The future of operating rooms

Optimising workflows for effective patient care

10 July 2019

Featured (Left to Right): Professor Vassilis Kostakos, Chapman Wang, PhD candidate, Gabriele Marini, PhD candidate, Ajimon Joy, Nursing Unit Manager, Clare McCarthy, Project Manager
Image: Northern Health iNews

What if we could use data-sets collected from an operating theatre, to create a more effective, efficient and streamlined work environment for medical staff?

This question has been raised by Gabriele Marini, a PhD candidate from the Human-Computer Interaction group, resulting in the creation of the ‘Reliable Operating Room Project’. The work is part of the Smart Hospital Living Lab at the University of Melbourne.

After completing his Master of Computer Science at the University of Pisa in Italy, Gabriele worked as a Research Assistant in Robotics, and eventually found his way to the University of Melbourne, to pursue PhD studies within the Human-Computer Interaction research group. Gabriele’s research is supported by a Data61 scholarship, awarded by the CSIRO.

In November 2018, Gabriele, supervised by Professor Vassilis Kostakos from the School of Computing and Information Systems, partnered with Northern Health hospital, in Epping, to launch the first stage of the study.

In this initial phase, Gabriele developed a complex, indoor localisation system comprised of:

  • Bluetooth Beacons: To be given to surgeons and patients in the second phase of the project. The beacons conform to the Bluetooth Low Energy standard, which is often employed in indoor localisation technologies. These beacons are entirely anonymous – only the identification of the beacon, and the role of the individual is recorded for the purpose of interpreting the data collected.
  • Bluetooth Receivers: To be placed in the operating room, and the adjacent rooms used most commonly during an operation. Generally, one receiver is placed per room unless size dictates more are necessary.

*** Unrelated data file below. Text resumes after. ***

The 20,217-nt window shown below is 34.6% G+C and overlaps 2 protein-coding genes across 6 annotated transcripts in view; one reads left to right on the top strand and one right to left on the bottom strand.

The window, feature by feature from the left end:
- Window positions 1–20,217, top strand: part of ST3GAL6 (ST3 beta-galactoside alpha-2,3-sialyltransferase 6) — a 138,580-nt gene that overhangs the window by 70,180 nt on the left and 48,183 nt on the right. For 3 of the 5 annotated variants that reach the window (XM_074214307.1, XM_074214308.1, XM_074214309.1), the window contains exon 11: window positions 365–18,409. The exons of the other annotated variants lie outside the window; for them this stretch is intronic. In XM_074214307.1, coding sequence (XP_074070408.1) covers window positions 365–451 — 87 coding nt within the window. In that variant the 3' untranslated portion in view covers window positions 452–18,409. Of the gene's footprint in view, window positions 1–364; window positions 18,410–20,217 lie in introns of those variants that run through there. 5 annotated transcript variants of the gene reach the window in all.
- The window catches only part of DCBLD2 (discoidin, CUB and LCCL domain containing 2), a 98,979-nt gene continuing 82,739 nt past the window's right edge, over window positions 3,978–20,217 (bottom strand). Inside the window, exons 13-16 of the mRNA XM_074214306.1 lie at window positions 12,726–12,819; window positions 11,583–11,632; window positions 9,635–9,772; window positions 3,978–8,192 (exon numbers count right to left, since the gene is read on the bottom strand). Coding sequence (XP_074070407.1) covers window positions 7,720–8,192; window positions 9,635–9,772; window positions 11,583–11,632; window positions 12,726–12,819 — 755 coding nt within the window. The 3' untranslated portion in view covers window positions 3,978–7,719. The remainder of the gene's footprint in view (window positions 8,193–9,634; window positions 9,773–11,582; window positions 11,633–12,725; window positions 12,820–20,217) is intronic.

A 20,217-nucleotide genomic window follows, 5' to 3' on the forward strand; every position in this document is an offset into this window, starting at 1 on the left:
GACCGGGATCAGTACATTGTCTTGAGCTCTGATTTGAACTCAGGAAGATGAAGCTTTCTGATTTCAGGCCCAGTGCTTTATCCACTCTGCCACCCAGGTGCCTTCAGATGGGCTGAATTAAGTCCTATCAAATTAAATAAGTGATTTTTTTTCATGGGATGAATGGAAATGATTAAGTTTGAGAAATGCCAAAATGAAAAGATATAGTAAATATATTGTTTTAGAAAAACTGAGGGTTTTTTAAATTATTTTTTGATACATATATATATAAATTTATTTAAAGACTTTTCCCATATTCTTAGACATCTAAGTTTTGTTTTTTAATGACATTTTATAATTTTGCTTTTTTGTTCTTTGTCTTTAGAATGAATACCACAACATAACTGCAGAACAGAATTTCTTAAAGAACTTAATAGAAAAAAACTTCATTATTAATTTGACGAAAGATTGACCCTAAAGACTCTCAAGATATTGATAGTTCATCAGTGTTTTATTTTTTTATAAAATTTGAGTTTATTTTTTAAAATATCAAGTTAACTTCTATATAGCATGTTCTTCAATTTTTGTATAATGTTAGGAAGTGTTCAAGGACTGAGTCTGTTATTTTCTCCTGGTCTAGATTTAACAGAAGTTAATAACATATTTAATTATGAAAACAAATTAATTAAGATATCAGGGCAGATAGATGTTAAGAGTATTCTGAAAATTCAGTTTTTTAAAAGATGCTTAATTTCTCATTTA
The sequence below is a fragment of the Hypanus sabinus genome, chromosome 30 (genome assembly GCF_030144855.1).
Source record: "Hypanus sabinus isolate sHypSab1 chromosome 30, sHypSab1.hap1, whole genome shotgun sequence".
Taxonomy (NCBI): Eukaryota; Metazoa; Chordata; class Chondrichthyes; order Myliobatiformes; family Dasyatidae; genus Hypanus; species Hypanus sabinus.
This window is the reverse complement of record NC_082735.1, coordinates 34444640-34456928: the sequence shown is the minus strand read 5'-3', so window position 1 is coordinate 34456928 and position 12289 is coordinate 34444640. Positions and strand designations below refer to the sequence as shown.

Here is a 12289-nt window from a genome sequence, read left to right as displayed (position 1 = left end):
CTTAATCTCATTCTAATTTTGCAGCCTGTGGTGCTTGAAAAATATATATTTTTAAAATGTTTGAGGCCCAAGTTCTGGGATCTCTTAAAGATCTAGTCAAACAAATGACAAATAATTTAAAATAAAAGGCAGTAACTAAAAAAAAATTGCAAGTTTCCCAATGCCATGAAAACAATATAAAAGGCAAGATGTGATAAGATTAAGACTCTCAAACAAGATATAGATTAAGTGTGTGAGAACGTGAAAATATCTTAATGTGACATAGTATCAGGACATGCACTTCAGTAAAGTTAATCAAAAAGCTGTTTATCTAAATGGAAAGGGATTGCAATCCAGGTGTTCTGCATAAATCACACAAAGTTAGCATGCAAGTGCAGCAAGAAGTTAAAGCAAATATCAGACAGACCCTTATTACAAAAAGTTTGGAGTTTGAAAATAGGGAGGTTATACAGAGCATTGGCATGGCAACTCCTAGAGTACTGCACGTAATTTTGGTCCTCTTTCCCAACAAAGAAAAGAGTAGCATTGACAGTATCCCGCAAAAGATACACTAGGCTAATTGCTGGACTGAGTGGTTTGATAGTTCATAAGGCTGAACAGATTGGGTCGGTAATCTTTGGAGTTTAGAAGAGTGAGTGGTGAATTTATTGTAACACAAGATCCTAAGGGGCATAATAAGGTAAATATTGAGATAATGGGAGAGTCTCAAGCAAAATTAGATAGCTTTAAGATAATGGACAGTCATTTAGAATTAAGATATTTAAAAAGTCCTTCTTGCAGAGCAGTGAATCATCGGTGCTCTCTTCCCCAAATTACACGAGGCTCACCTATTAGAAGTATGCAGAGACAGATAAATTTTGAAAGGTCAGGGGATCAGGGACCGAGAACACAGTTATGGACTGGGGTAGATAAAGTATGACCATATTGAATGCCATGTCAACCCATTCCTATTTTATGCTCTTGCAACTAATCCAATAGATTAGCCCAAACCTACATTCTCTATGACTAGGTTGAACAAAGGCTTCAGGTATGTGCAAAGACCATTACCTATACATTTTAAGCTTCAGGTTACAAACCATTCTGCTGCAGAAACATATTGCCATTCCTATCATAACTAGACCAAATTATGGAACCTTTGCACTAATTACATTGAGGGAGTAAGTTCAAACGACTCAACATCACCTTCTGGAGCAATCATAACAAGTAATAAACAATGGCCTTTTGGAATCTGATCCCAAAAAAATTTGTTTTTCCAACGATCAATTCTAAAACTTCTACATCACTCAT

• Smartphone Application: To aid in data collection and sensing.
  • Remote Access to Datasets: Due to travel distance limitations, Mr Marini also developed a system to remotely access the status of any of his deployed units, for example, should a Bluetooth Receiver be unplugged during a surgery, this can be tracked via the interface he has developed.  

After the system itself was tested and operational, Gabriele has recently been able to move on to the second phase of the project, as he described in an interview for Northern Health iNews

The purpose of the next phase is to track the location and movement of both staff and patients. The resulting data will be used to identify metrics and correlations between patient and staff movements. This set of metrics will then allow us to generate a statistical model to define and potentially predict how well the theatre schedule is going to function in the future.

The final stage, as Gabriele notes, is the period where data will be analysed to contribute to a general workflow optimisation plan, for the benefit of operating staff and patients undergoing surgery at the hospital. Hospital environments are naturally high-pressured, and time-demanding spaces, for all medical practitioners. In a field that relies on the accurate and efficient articulation of detailed, highly-skilled processes, an enhanced strategy to improve the ‘flow’ of everyday work practice could undoubtedly provide great benefits to the medical field, across many units.

In times where automation is developing an ever-increasing presence in many industries, technologically-supported initiatives, like the Reliable Operating Room Project, encourage the collaboration of human practitioners with useful technological support structures, to generate results that could positively impact the quality of life and work practice for surgeons, staff and patients alike.